Dir: David Keating
Star: Naomi Battrick, Anna Walton, Sam Hazeldine, Patrick Gibson
One thing good satire does, is stick with you. Once you’ve seen Monty Python and the Holy Grail, it’s very difficult to take any Arthurian adaptation, or even a film simply set in the Middle Ages, as seriously as it wants. Any mention of the plague immediately triggers an urge to start yelling, “Bring out yer dead!” Hot Fuzz did the same thing for contemporary Satanism; I’m now unable to tolerate any mention of modern-day occultism without whispering, “It’s not murder, it’s ketchup.” Well, except for The Wicker Man, obviously. It gets grandfathered in, due to sheer awesomeness. [I really should not have to point this out, but in case younger readers are confused, I am not referring to the Nicolas Cage version] Everyone else? You’ve got some uphill work ahead of you.
Keating had previously gone down the same road with Wake Wood, which was critically approved, yet didn’t impress me much. He’s back again, and the only thing that’s changed is the critics were a good deal less impressed this time round. 15-year-old Faith (Battrick) is distraught when she discovers her father (Hazeldine) has had a relapse in his fight against leukemia. Her gym teacher, Sissy Young (Walton) offers her a literal deal with the devil. If Faith provides a child for the coven, Sissy will ensure that her father’s health is restored. Minor catch: Satan will be the baby-daddy. What could possibly go wrong? Clearly, Faith needs to brush up on her knowledge of classic horror cinema, because if she’d seen Rosemary’s Baby – hell, even To The Devil a Daughter – she’d know this kind of pact never ends well for the momster.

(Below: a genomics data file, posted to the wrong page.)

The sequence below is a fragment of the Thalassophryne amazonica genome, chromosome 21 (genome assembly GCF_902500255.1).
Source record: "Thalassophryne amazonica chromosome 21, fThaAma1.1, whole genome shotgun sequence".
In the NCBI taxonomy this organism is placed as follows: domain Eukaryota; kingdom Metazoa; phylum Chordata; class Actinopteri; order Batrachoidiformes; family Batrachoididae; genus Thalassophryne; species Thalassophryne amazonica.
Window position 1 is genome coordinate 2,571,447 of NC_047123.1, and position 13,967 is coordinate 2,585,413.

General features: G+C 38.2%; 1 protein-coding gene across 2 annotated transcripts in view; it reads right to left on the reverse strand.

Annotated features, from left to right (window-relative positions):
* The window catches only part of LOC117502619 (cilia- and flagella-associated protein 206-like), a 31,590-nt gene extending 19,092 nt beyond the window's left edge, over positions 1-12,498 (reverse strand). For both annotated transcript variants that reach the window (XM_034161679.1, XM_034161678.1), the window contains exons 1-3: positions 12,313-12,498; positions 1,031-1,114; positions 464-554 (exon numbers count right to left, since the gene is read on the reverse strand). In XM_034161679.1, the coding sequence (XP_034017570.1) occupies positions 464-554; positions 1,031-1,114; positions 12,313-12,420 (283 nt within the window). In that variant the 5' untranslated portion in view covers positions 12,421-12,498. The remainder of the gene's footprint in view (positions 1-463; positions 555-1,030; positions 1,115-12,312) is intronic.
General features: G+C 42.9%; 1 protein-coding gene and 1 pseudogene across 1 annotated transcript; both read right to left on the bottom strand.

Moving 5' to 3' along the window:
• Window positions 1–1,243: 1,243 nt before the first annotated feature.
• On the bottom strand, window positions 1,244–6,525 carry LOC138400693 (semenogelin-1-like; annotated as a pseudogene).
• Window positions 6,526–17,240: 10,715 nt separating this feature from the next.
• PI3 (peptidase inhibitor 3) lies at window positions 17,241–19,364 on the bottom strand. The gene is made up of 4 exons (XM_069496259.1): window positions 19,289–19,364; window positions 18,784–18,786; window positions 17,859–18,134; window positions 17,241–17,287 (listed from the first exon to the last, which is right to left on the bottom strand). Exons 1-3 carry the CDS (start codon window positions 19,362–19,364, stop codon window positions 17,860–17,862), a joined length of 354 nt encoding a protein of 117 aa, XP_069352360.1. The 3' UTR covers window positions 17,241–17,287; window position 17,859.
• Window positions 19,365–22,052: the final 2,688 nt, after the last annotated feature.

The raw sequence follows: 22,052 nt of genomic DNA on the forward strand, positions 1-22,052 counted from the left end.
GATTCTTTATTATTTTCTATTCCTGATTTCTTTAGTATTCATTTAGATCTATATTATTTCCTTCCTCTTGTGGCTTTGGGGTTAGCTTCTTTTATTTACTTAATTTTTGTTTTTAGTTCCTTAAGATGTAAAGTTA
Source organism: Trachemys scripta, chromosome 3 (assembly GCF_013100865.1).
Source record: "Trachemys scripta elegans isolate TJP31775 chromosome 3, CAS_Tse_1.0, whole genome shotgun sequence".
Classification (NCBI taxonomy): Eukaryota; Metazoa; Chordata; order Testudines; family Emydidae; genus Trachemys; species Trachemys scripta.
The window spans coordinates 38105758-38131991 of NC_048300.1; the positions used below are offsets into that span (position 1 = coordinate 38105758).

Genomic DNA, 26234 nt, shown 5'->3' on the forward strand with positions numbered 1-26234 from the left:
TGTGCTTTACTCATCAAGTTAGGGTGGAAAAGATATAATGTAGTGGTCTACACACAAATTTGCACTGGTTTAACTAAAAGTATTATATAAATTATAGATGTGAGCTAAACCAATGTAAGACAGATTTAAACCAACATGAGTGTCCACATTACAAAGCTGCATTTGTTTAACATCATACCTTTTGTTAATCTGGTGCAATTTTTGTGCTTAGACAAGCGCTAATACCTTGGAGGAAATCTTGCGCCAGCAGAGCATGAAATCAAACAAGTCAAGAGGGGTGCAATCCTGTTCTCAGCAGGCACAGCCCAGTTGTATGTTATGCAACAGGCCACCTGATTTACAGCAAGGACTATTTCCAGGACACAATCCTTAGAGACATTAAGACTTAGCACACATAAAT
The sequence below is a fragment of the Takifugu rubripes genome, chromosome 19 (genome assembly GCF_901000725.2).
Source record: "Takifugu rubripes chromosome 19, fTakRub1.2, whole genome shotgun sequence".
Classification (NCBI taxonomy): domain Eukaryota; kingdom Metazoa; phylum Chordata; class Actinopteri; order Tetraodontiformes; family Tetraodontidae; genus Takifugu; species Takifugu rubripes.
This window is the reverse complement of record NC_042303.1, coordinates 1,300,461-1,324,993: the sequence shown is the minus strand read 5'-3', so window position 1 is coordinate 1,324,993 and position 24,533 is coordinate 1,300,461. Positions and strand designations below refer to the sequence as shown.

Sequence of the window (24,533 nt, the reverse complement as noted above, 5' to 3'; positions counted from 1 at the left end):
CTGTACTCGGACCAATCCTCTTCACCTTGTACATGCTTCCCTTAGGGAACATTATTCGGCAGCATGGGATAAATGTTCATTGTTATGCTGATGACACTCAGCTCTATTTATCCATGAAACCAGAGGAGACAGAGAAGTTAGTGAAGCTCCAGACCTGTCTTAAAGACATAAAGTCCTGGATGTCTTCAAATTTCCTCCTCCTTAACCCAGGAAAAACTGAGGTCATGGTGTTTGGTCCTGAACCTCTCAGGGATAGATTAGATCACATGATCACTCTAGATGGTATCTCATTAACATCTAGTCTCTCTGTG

It does actually start off quite well, with Battrick putting over a natural performance that’s simultaneously spiky and endearing. However, the scripts rapidly abandons any attempt to be grounded. I think the cut-over point for me, was the descent into the underground Wiccan theme park beneath Sissy’s massive manor. Thereafter, it lurches from one excess to the next, such as the scene where Faith is impregnated by a classmate possessed by the devil. Which means his eyes turn black and creepy-crawlies bust through everyone’s skin apparently. They seem to be going for a bit of a Clive Barker vibe, not least in John Walsh’s score, which echoes Christopher Young’s one for Hellraiser. This might be okay, if Barker had any relevance to horror since about 1995.
That could be the issue here. This might have worked, made in about that era, with someone who knew not to take this shit as seriously as is apparently intended here. Think Ken Russell. Think Lair of the White Worm. Have some goddamn fun with the concepts here, rather than trying to make Satanism about as appealing as a Catholic mass in the original Latin. The ending has come in for a good deal of criticism, yet despite its undeniable flaws, it will probably stick in my mind rather longer than virtually anything else in the overwrought and under-written throwback.